Source and activity 7

Fairy tales: Narrative

Illustration of a woman knocking at a door
Illustration from
'Beauty and the beast', 1921.

This is an illustration from 'Beauty and the beast' by Jennie Harbour from 'My book of favourite fairy tales', 1921. Download 'Beauty and the beast' illustration (PDF: 2.1MB; 1 page).

It shows Beauty knocking at the gate of the Beast's castle. The gate leads into the garden.

Read the story of 'Beauty and the beast'.

Suggested activities

  • Use the illustration from 'Beauty and the beast' as a starting point for creative writing, storytelling, or drama. Before telling the class the story of 'Beauty and the beast', ask the pupils to imagine what happens next in the story. Does the door open? Who opens it? What's behind the door? Who is the woman who knocks on the door and what does she want or expect?

    Literacy and English
    experiences and outcomes:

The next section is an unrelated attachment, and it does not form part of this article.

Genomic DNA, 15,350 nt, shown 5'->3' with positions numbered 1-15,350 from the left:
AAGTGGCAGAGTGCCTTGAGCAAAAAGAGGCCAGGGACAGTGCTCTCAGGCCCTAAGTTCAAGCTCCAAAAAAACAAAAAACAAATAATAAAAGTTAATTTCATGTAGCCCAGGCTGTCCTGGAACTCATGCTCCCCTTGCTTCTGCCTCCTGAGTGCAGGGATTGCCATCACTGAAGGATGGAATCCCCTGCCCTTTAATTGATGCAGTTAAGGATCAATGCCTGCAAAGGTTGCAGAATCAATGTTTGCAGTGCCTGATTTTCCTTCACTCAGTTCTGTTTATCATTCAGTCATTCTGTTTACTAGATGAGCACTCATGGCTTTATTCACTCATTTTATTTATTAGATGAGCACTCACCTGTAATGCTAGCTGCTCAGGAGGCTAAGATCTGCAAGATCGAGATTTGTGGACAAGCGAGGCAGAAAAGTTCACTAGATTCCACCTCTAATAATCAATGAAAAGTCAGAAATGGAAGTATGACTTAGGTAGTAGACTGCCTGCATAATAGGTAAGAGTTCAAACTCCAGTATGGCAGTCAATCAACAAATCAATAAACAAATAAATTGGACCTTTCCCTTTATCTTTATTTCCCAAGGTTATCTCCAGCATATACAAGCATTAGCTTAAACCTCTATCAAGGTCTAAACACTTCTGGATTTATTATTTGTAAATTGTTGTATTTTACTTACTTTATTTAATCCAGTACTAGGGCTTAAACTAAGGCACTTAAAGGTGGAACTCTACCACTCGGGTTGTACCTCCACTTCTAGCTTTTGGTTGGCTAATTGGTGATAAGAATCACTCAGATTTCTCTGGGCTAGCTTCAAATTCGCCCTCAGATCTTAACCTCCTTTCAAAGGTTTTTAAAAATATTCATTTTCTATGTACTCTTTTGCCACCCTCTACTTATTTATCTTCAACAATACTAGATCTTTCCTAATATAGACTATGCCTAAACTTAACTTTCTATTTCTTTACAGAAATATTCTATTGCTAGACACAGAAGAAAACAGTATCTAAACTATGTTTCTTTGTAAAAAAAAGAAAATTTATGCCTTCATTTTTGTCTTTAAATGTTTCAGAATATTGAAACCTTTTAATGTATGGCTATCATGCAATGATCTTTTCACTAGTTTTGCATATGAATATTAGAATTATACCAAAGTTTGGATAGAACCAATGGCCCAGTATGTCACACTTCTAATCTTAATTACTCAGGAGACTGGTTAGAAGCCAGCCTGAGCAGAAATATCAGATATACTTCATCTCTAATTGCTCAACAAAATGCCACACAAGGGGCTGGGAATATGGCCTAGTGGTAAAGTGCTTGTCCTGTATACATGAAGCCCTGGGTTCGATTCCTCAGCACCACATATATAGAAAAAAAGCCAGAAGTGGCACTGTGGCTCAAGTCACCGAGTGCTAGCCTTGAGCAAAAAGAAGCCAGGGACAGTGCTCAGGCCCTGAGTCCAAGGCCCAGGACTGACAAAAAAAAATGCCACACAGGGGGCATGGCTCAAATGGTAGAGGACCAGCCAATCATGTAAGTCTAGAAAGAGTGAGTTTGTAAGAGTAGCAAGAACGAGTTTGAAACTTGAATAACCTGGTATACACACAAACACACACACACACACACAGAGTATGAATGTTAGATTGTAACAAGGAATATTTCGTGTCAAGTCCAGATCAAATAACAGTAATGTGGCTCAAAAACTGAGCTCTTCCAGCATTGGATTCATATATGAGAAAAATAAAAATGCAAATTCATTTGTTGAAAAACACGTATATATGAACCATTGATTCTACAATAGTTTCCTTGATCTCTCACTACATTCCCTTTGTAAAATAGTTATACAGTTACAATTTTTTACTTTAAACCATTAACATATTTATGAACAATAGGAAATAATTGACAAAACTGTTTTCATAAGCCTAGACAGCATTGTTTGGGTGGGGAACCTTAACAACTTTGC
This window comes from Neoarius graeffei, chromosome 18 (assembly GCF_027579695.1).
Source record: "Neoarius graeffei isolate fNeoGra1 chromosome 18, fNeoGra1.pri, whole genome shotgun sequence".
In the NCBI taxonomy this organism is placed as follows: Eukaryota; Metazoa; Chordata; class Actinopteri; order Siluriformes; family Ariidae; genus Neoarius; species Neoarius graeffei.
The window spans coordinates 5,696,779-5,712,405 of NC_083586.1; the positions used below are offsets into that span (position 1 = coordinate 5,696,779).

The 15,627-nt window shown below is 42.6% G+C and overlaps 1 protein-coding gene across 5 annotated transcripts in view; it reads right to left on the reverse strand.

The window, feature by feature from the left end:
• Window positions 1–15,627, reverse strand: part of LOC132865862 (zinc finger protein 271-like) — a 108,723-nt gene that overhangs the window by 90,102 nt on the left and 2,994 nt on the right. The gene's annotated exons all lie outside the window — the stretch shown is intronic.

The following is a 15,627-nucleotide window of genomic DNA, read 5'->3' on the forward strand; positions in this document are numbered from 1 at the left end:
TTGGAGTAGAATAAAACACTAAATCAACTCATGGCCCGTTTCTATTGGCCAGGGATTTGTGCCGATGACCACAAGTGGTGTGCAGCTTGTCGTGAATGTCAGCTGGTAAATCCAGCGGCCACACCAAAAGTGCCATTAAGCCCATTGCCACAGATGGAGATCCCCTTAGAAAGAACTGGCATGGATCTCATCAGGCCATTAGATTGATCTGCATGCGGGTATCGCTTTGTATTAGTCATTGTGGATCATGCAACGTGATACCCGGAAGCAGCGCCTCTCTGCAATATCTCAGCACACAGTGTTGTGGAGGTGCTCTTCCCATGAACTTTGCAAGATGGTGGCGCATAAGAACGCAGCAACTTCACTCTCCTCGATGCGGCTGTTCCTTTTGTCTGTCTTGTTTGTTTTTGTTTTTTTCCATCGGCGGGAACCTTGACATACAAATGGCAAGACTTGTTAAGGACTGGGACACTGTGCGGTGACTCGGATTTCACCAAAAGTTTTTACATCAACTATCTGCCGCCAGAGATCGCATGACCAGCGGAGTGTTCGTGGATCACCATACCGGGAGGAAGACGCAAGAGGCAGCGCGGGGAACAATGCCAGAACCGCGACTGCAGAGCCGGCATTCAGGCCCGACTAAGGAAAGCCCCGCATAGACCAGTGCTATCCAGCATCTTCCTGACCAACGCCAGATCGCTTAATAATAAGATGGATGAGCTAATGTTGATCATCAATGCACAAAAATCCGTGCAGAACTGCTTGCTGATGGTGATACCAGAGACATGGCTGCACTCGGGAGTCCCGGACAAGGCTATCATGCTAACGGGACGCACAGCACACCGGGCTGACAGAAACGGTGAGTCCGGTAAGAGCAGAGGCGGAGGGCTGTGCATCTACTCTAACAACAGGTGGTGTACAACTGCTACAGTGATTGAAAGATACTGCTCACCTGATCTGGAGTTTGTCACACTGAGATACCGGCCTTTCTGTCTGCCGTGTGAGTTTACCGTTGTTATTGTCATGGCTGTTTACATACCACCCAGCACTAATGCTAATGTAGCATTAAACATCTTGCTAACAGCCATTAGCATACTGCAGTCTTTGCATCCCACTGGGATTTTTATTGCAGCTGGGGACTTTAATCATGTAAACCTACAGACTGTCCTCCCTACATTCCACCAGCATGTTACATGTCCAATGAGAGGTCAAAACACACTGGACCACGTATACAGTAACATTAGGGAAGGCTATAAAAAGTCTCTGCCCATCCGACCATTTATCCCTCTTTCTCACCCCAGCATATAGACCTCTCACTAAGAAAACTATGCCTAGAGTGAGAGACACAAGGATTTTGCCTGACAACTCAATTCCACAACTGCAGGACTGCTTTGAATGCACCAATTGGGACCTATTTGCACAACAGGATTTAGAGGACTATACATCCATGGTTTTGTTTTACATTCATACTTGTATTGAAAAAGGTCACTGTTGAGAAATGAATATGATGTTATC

[ENG 1-31a; ENG 2-31a; EXA 1-13a; EXA 2-13a]
  • After listening or reading the pupils' story ideas, tell the story of 'Beauty and the beast'.
Macastory logo

Download 'What happens next' activity (PDF: 75KB; 1 page)


Themes in focus — Fairy tales


Related material at the Library

Find out more about fairy tales and the Brothers Grimm in our collections:


Search our main catalogue for books about fairy tales and the Brothers Grimm.


Discover more about the Brothers Grimm in our past treasures display.


Hansel and Gretel creative writing competition winners.


Read a news story about the Grimms' Scottish connections in a letter that Jacob Grimm wrote to Sir Walter Scott.


Elsewhere on the web

Find out more about storytelling duo Macastory.


Learn more about traditional tales and stories with the Scottish Storytelling Centre.

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